Desalination System For Potable Water Applications
Seawater Reverse Osmosis (SWRO) is a reverse osmosis desalination membrane process that has been commercially used since the early 1970s. These systems can vary from large desalination plants to a smaller sized seawater to drinking water machine. The typical single pass seawater treatment system consists of the following components:
Intake: beach well water
Pre-treatment: Filtration and chemical dosing
High-pressure pump: to achieve the needed pressure
Membrane assembly: to perform the desalination process
pH adjustment: to adjust the alkalinity or acid level
Disinfection: to prevent any bacterial or organic growth
ZamZam, Inc. has manufactured and supplied hundreds of commercial and industrial seawater reverse osmosis desalination systems with feed water TDS up to 45,000 ppm.
Customizable Desalination Machine Capacity
Our SWI Series is available with capacities ranging from 8,000 GPD to 660,000 GPD and a maximum feed water TDS of 42,000 ppm. We offer standard SWI Series units as well as customizable to fit you water application needs. From your five star resort to the world’s largest desalination plant in the United Arab Emirates, ZamZam is ready and able to provide only the best in industrial desalination systems.
ZamZam’s desalination machines are capable of removing salts as well as other impurities such as bacteria, sugars, proteins, dyes and constituents that have a molecular weight greater than 150-250 Dalton. ZamZam supplies a full line of standard and customizable seawater reverse osmosis desalination systems, all of which are engineered using advanced 3D computer modeling and process design software for accurate and customized solutions.
Questions & Answers
What is a desalination system?
Desalination systems have become an important pillar of the world’s freshwater supplies. Desalination provides an alternative to insufficient clean water production and natural causes which exacerbates this issue such as droughts. Independent of weather patterns, desalination systems are efficient in helping countries or companies in reaching their water demands.
Desalination systems utilize reverse osmosis to purify unwanted contaminants such as salt and minerals from untreated water. This process works through applying high-pressure pumps that force the concentrated water through semi-permeable membranes which consist of small pores that prevent the impurities from passing through. What results from the reverse osmosis system is fresh, clean water that is free of its pollutants which are simultaneously discharged.
Desalination systems are generally used in large-scale plants that must deal with regulatory, budgetary, and practical issues to produce economical and eco-friendly water distribution. There are hundreds of desalination plants throughout the world that are depended upon by regions for economic activity and clean water supplies. Desalination continues to provide solutions that prove its worth by meeting challenging criteria with stellar answers and productivity.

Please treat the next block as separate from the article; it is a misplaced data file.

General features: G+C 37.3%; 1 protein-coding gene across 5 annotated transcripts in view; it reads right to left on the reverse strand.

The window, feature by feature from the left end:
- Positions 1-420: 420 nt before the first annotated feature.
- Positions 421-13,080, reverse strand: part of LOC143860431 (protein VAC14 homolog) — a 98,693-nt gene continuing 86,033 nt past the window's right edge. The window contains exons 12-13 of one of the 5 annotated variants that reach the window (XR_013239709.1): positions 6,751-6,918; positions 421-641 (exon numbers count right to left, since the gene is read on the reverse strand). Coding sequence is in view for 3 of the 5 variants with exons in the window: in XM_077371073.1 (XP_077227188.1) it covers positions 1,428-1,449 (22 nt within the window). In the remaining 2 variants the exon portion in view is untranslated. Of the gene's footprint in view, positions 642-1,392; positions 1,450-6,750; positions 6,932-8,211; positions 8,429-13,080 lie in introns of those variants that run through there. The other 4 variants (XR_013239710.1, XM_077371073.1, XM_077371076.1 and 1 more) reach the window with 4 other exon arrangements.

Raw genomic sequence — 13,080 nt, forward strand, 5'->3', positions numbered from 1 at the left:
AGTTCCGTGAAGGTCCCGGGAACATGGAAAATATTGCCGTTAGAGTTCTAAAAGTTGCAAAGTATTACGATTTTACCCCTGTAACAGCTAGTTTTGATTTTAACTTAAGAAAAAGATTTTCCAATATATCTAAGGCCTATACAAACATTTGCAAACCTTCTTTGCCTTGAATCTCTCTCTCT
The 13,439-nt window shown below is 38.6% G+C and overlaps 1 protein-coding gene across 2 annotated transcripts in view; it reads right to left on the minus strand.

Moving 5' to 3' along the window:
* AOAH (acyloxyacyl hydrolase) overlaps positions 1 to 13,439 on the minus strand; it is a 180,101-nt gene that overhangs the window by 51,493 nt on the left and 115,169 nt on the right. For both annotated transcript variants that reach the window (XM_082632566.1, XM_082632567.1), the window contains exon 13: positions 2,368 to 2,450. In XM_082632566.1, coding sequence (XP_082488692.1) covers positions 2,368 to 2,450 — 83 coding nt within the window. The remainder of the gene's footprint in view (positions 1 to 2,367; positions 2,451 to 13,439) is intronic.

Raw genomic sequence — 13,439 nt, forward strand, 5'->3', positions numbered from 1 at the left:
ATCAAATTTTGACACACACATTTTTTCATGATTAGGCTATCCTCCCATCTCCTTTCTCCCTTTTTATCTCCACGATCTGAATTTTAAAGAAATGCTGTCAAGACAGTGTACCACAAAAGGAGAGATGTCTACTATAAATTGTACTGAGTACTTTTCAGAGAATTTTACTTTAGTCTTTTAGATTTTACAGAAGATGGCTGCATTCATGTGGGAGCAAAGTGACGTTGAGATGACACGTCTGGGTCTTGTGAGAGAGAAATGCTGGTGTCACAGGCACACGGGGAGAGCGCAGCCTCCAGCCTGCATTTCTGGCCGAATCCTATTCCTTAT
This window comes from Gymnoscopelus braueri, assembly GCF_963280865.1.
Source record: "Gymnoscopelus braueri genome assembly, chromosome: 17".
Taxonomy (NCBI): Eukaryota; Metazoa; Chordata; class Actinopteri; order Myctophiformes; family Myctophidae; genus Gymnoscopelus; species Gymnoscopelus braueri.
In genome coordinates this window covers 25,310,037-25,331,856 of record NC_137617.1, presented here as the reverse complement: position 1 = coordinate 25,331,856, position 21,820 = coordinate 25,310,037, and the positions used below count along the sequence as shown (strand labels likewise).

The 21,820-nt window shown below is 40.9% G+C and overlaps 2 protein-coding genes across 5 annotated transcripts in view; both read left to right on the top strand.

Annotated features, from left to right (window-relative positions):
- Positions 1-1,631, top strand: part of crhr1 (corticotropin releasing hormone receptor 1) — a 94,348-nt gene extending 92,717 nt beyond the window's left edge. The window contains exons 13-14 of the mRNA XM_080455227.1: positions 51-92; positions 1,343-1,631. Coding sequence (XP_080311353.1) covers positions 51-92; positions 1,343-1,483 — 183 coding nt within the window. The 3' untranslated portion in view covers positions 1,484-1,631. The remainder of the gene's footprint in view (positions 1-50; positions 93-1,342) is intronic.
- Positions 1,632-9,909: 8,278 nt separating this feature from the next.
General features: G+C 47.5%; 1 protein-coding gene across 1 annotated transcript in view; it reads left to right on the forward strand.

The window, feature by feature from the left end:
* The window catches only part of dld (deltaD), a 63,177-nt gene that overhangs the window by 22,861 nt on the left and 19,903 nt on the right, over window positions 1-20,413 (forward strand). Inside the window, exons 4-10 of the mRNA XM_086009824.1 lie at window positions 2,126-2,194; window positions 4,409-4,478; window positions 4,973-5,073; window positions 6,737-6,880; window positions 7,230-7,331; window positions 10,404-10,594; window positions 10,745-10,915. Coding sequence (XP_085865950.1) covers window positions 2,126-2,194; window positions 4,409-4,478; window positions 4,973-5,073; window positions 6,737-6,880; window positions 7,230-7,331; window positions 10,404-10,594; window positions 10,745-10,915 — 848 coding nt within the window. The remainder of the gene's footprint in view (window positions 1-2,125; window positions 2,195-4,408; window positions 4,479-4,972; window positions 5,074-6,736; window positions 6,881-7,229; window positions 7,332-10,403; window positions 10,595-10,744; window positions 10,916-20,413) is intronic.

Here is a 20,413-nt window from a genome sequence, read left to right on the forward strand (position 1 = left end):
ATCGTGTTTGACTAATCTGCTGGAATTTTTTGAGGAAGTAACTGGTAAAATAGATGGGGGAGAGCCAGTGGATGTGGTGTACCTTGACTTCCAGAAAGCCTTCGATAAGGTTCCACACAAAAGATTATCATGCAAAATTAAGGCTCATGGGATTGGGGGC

Vist our page – benefits of desalination for more information.
Where are desalination systems becoming increasingly popular?
While desalination systems are becoming a common application throughout the world, certain regions have higher concentrations due to greater water demands. There are estimates of up to 18,000 existing desalination plants that utilize these systems globally, generating more than 25,000 GPD. Almost half of these desalination machines exist and operate in the Middle East and North Africa. This occurrence is unsurprising due to the hot and arid climate of these particular regions.
Although desalination systems continue to grow in usage in those regions, it is expected to intensify in development over the next few decades throughout the United States, Asia, and Latin America. Technology advances in these areas will eventually drive down the percentage of energy needed for water production, which ultimately results in more active desalination systems.
Is a desalination machine cost-effective?
Desalination machines have been known to be very expensive to build and maintain over a long period of time. However, recent enhancements in water treatment components which includes reverse osmosis membrane advancements (high rejection, low energy costs) and energy recovery devices, have made the associated costs of desalination plants much lower. To such an extent that desalination machines have now become a cost-effective alternative source of water distribution. For this reason, most regional and state governments have incorporated them into their water plans as tools to help meet the present and future water goals.
|Standard Features||Available Options|